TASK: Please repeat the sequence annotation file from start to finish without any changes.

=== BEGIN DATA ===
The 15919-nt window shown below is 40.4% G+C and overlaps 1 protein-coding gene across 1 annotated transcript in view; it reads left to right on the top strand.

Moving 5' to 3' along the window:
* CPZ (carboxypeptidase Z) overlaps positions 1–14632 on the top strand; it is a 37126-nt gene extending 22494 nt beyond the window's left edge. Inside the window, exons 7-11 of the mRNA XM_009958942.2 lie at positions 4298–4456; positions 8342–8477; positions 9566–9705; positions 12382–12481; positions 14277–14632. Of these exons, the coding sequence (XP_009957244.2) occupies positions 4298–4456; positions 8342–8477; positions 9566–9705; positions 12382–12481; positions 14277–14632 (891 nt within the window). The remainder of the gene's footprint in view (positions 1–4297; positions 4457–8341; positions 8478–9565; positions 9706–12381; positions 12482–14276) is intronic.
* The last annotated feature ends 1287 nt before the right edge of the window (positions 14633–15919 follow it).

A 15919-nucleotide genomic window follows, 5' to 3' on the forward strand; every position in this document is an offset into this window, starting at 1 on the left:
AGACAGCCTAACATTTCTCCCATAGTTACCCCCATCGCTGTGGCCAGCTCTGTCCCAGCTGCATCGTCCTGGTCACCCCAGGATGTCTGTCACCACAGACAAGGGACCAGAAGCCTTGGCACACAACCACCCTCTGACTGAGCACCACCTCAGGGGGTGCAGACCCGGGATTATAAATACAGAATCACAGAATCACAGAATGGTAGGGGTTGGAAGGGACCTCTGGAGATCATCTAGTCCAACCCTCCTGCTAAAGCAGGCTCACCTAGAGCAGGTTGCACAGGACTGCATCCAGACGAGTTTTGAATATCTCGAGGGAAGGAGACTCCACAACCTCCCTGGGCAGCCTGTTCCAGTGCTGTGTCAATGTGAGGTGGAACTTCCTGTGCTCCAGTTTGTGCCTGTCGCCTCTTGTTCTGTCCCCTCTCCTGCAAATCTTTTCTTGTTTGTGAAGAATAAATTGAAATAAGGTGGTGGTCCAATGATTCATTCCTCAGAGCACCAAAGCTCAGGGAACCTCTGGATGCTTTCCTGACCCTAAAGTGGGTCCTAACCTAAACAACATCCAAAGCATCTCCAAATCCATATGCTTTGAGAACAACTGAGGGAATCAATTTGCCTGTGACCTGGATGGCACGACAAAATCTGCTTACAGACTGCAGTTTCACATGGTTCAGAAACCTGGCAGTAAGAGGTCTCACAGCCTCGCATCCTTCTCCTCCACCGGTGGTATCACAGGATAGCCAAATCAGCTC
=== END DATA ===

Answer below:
The 15919-nt window shown below is 40.4% G+C and overlaps 1 protein-coding gene across 1 annotated transcript in view; it reads left to right on the top strand.

Moving 5' to 3' along the window:
* CPZ (carboxypeptidase Z) overlaps positions 1–14632 on the top strand; it is a 37126-nt gene extending 22494 nt beyond the window's left edge. Inside the window, exons 7-11 of the mRNA XM_009958942.2 lie at positions 4298–4456; positions 8342–8477; positions 9566–9705; positions 12382–12481; positions 14277–14632. Of these exons, the coding sequence (XP_009957244.2) occupies positions 4298–4456; positions 8342–8477; positions 9566–9705; positions 12382–12481; positions 14277–14632 (891 nt within the window). The remainder of the gene's footprint in view (positions 1–4297; positions 4457–8341; positions 8478–9565; positions 9706–12381; positions 12482–14276) is intronic.
* The last annotated feature ends 1287 nt before the right edge of the window (positions 14633–15919 follow it).

A 15919-nucleotide genomic window follows, 5' to 3' on the forward strand; every position in this document is an offset into this window, starting at 1 on the left:
AGACAGCCTAACATTTCTCCCATAGTTACCCCCATCGCTGTGGCCAGCTCTGTCCCAGCTGCATCGTCCTGGTCACCCCAGGATGTCTGTCACCACAGACAAGGGACCAGAAGCCTTGGCACACAACCACCCTCTGACTGAGCACCACCTCAGGGGGTGCAGACCCGGGATTATAAATACAGAATCACAGAATCACAGAATGGTAGGGGTTGGAAGGGACCTCTGGAGATCATCTAGTCCAACCCTCCTGCTAAAGCAGGCTCACCTAGAGCAGGTTGCACAGGACTGCATCCAGACGAGTTTTGAATATCTCGAGGGAAGGAGACTCCACAACCTCCCTGGGCAGCCTGTTCCAGTGCTGTGTCAATGTGAGGTGGAACTTCCTGTGCTCCAGTTTGTGCCTGTCGCCTCTTGTTCTGTCCCCTCTCCTGCAAATCTTTTCTTGTTTGTGAAGAATAAATTGAAATAAGGTGGTGGTCCAATGATTCATTCCTCAGAGCACCAAAGCTCAGGGAACCTCTGGATGCTTTCCTGACCCTAAAGTGGGTCCTAACCTAAACAACATCCAAAGCATCTCCAAATCCATATGCTTTGAGAACAACTGAGGGAATCAATTTGCCTGTGACCTGGATGGCACGACAAAATCTGCTTACAGACTGCAGTTTCACATGGTTCAGAAACCTGGCAGTAAGAGGTCTCACAGCCTCGCATCCTTCTCCTCCACCGGTGGTATCACAGGATAGCCAAATCAGCTC